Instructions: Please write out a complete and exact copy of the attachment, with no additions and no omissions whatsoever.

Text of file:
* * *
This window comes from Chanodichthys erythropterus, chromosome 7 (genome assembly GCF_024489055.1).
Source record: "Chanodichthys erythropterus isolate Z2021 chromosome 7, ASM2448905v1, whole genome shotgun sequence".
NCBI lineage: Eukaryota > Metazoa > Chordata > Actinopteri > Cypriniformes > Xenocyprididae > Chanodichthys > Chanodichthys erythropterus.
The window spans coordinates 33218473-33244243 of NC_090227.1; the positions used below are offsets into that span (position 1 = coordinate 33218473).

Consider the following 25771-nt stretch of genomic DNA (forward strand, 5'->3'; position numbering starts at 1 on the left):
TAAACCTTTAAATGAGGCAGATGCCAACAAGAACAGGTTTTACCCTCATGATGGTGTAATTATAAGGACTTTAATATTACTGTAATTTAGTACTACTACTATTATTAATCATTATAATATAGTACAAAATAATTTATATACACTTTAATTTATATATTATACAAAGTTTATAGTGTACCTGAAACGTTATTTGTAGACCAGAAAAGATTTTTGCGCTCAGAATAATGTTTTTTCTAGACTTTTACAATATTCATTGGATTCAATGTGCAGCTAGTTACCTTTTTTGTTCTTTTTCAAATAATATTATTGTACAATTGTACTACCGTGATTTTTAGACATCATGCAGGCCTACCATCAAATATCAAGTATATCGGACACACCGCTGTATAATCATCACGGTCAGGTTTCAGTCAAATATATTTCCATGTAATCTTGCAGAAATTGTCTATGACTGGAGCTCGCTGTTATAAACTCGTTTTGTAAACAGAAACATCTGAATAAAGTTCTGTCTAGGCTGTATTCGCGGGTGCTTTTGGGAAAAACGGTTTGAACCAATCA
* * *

This window comes from Chanodichthys erythropterus, chromosome 7 (genome assembly GCF_024489055.1).
Source record: "Chanodichthys erythropterus isolate Z2021 chromosome 7, ASM2448905v1, whole genome shotgun sequence".
NCBI lineage: Eukaryota > Metazoa > Chordata > Actinopteri > Cypriniformes > Xenocyprididae > Chanodichthys > Chanodichthys erythropterus.
The window spans coordinates 33218473-33244243 of NC_090227.1; the positions used below are offsets into that span (position 1 = coordinate 33218473).

Consider the following 25771-nt stretch of genomic DNA (forward strand, 5'->3'; position numbering starts at 1 on the left):
TAAACCTTTAAATGAGGCAGATGCCAACAAGAACAGGTTTTACCCTCATGATGGTGTAATTATAAGGACTTTAATATTACTGTAATTTAGTACTACTACTATTATTAATCATTATAATATAGTACAAAATAATTTATATACACTTTAATTTATATATTATACAAAGTTTATAGTGTACCTGAAACGTTATTTGTAGACCAGAAAAGATTTTTGCGCTCAGAATAATGTTTTTTCTAGACTTTTACAATATTCATTGGATTCAATGTGCAGCTAGTTACCTTTTTTGTTCTTTTTCAAATAATATTATTGTACAATTGTACTACCGTGATTTTTAGACATCATGCAGGCCTACCATCAAATATCAAGTATATCGGACACACCGCTGTATAATCATCACGGTCAGGTTTCAGTCAAATATATTTCCATGTAATCTTGCAGAAATTGTCTATGACTGGAGCTCGCTGTTATAAACTCGTTTTGTAAACAGAAACATCTGAATAAAGTTCTGTCTAGGCTGTATTCGCGGGTGCTTTTGGGAAAAACGGTTTGAACCAATCA